- Charles Sturt University aids project to reduce Aboriginal baby deaths
- Parent and baby bed sharing has many benefits, but is also associated with infant death and is not recommended
- Research explores whether ‘Pepi Pod®’ – a rectangular pod that provides babies with their own sleeping space – is culturally-safe for First Nations families
Aboriginal babies die from sudden infant death syndrome (SIDS) and sudden unexpected death in infancy (SUDI) three to four times more often than non-Aboriginal babies. This never has been and never will be OK.
Charles Sturt University is working with Flinders University in South Australia, together with the Aboriginal Health Council of SA, the Women and Children’s Health Network (WCHN), and SA Health to do something about this.
Professor Julian Grant who is now Professor of Nursing in the Charles Sturt School of Nursing, Midwifery and Indigenous Health and Dr Nina Sivertsen at Flinders University were asked to support the exploration of the issue.
They are currently researching whether the ‘Pepi Pod®’ – a rectangular pod device that provides babies with their own sleeping space – is culturally-safe for First Nations families.
“Many families, including First Nations families, sleep babies in the family bed with them,” Professor Grant said.
“While bed sharing has many benefits, it is also associated with infant death and is not recommended by SA Health.”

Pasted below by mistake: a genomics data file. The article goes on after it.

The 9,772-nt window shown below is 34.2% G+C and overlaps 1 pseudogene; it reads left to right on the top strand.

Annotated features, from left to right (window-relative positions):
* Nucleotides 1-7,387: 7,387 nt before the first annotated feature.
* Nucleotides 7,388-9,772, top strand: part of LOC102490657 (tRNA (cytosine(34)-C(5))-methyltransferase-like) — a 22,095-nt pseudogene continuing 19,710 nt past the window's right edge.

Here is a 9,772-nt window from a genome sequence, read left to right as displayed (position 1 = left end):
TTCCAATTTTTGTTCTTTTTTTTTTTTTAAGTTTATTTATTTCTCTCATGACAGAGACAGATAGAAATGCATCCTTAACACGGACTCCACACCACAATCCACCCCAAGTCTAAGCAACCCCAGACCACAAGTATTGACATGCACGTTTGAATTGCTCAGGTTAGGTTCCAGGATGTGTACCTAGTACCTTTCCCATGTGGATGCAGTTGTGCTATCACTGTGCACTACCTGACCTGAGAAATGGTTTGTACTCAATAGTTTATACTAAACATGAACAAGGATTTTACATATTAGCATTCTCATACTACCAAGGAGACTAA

Ms Wilhelmine Lieberwirth, an Aboriginal Cultural Consultant began action for culturally safe sleep at the WCHN by asking, ‘What else can be done to sleep Aboriginal babies safely?’.
The Pepi Pod program was selected as it prioritises safe sleep education alongside provision of a safe sleep space that can be placed in or alongside the family bed.
Dr Sivertsen said, “Together we did a small pilot study in 2016-17 to see if the Pepi Pod program was experienced as culturally-safe and if First Nations families would even use it.
“Families told us that one of the best parts of the Pepi Pod program is that ‘you don’t have to worry’, babies were in their ‘own little comfort zone’. Babies were ‘peaceful and safe’ and you could ‘see them’, ‘feel them’ ‘touch them’ and ‘hear them’, while baby slept safely in the pod.”
The research, ‘It looks like a breadbox’: a pilot study investigating implementation of the Pepi-Pod® program with Aboriginal families in metropolitan South Australia’, is published in the online journal Primary Health Care Research and Development, by Cambridge University Press (10 June 2021).
Ms Sharon Watts, an Aboriginal researcher on the project, said, “It is really important for First Nations families to feel close to their babies all the time, especially when sleeping.”
While some participants thought the Pepi Pod itself looked a bit too much like a ‘breadbox’, they found the sense of safety comforting and the education program was a great way to share safe sleep knowledge with family, friends and community.
The team have nearly completed a larger Medical Research Future Fund project with approximately 235 healthcare professionals undertaking a safe sleep education blitz, and around 70 families receiving safe sleep education and the Pepi Pods to sleep their baby.
Together they are finding out whether the Pepi Pod program is culturally safe and if it can be used in mainstream health services.
The project has also been profiled in a segment on NITV, ‘Innovative co-sleeping device aims to lower SIDS in Aboriginal communities’.